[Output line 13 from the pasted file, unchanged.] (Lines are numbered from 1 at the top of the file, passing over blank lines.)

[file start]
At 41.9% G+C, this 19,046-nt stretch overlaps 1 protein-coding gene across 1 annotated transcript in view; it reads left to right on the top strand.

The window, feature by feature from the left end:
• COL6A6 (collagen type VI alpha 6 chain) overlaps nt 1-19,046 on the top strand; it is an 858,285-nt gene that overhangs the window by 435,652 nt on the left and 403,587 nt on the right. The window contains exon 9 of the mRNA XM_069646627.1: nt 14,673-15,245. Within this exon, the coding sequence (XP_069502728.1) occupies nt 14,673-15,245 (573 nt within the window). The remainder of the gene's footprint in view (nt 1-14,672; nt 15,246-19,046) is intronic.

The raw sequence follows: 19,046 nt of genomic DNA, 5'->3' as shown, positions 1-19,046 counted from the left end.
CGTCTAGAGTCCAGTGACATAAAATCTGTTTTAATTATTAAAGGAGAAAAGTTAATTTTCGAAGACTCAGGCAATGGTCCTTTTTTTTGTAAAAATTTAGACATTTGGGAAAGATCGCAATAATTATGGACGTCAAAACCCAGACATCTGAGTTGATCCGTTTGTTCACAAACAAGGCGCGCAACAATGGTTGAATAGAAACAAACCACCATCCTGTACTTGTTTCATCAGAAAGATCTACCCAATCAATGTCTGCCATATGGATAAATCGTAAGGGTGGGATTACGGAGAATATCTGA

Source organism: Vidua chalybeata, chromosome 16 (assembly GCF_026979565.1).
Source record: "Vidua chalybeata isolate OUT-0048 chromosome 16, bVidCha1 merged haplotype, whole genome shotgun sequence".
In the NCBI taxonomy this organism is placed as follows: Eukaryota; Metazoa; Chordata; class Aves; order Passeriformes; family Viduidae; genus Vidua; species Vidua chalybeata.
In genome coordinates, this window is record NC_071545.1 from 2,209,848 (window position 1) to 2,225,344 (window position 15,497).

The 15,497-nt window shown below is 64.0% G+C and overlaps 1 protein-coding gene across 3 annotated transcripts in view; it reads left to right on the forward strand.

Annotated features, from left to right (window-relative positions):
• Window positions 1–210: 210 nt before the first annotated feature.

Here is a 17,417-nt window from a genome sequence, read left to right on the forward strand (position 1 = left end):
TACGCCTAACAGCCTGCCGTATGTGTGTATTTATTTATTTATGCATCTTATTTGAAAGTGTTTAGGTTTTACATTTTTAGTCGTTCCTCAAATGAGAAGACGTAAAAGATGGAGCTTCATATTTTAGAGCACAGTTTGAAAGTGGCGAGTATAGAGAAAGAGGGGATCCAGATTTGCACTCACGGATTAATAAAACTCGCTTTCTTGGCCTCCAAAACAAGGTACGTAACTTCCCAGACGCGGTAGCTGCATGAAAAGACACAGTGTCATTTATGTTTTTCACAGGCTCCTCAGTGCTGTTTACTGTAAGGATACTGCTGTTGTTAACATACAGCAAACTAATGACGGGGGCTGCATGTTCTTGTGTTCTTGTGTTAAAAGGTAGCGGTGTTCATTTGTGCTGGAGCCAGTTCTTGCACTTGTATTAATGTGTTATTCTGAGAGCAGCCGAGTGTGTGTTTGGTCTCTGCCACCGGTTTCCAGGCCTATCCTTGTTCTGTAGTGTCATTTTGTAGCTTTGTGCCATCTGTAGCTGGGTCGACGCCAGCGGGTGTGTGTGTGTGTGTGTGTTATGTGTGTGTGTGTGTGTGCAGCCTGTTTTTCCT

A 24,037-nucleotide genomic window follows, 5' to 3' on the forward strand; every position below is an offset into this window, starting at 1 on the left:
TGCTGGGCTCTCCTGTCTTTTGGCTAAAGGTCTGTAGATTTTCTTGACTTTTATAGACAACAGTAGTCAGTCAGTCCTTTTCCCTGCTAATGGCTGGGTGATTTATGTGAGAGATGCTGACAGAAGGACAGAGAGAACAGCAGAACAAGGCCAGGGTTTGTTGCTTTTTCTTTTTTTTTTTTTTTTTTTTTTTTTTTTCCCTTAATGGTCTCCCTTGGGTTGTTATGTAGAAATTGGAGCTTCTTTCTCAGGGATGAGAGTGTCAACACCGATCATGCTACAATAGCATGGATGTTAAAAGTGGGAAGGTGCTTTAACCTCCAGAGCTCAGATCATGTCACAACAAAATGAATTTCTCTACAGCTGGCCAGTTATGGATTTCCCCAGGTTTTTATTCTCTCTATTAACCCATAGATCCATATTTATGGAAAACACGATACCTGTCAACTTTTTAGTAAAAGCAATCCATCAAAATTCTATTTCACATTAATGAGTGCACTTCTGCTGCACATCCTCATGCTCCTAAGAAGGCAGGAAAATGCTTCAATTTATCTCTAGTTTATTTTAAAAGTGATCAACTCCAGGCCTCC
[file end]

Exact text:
Here is a 17,417-nt window from a genome sequence, read left to right on the forward strand (position 1 = left end):